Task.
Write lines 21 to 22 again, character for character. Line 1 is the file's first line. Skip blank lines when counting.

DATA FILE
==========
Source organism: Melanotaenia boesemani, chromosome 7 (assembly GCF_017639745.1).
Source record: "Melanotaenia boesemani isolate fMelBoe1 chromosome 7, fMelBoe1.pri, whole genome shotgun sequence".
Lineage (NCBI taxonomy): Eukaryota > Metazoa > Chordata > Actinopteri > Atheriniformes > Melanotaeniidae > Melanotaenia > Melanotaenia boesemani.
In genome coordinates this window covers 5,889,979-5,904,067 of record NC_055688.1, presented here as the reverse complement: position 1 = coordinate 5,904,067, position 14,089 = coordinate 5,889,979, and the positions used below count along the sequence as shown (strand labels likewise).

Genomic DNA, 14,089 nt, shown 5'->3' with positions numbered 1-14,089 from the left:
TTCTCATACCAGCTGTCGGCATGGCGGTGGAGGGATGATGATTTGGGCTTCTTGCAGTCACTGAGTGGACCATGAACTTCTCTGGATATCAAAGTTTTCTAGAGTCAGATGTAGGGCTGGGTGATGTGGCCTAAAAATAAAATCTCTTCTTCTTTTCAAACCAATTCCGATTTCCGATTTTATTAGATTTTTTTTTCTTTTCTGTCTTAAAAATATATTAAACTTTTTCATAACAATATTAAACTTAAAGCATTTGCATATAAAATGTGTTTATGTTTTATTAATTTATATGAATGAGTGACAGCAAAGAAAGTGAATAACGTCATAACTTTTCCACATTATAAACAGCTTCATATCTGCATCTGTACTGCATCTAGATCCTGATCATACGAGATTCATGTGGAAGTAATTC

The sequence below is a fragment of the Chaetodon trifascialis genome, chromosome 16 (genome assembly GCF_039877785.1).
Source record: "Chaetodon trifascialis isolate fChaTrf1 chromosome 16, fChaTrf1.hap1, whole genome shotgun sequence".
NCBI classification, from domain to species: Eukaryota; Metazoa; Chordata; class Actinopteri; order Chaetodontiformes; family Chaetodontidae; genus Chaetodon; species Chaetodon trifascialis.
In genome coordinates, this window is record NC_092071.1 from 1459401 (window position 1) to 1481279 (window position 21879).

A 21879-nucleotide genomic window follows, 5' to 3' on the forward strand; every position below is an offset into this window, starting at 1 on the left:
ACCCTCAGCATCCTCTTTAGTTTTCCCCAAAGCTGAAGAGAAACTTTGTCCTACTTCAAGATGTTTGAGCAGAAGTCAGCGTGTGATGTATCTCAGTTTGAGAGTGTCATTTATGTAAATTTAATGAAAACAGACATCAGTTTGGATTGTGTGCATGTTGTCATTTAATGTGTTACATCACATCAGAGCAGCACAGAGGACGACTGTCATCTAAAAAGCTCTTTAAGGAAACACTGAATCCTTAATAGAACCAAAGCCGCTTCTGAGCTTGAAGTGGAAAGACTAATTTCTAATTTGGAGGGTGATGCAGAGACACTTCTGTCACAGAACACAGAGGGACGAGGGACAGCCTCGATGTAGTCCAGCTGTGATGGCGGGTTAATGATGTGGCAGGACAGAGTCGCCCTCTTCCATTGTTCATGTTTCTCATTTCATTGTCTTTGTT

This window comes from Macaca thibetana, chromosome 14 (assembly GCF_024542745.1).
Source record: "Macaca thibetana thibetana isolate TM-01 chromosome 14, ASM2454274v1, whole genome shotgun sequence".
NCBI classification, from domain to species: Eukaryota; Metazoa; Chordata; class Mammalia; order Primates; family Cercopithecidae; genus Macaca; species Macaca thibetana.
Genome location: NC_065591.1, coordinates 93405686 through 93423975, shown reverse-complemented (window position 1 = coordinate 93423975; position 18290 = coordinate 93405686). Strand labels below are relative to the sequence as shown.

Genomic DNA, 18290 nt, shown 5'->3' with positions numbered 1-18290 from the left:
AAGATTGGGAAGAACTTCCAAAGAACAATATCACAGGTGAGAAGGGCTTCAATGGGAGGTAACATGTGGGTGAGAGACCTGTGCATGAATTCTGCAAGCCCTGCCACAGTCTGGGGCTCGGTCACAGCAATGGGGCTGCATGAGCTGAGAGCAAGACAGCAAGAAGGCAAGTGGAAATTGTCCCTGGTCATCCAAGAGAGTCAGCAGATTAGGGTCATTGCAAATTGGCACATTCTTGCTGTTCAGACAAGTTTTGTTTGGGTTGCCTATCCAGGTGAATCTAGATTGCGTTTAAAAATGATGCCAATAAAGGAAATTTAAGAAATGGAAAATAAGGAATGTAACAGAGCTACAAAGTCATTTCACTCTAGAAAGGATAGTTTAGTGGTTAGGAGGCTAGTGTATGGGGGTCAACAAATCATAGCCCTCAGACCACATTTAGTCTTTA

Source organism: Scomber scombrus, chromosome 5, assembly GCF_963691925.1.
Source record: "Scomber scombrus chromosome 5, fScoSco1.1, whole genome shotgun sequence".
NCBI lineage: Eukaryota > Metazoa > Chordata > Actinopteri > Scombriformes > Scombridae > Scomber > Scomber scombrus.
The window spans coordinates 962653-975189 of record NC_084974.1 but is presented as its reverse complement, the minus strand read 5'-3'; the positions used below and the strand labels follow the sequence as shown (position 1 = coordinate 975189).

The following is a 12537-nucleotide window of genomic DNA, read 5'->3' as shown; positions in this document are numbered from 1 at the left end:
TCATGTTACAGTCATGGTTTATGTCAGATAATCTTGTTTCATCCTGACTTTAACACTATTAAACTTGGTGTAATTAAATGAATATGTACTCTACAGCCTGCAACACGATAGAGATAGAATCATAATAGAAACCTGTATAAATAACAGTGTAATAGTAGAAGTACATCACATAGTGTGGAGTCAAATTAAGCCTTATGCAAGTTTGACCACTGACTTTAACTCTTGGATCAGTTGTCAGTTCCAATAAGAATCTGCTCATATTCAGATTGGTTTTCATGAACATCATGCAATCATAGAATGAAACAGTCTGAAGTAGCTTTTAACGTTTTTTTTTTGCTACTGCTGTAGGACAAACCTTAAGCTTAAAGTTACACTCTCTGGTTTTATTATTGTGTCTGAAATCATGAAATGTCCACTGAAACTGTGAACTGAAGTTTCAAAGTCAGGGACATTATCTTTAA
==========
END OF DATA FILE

NCBI lineage: Eukaryota > Metazoa > Chordata > Actinopteri > Scombriformes > Scombridae > Scomber > Scomber scombrus.
The window spans coordinates 962653-975189 of record NC_084974.1 but is presented as its reverse complement, the minus strand read 5'-3'; the positions used below and the strand labels follow the sequence as shown (position 1 = coordinate 975189).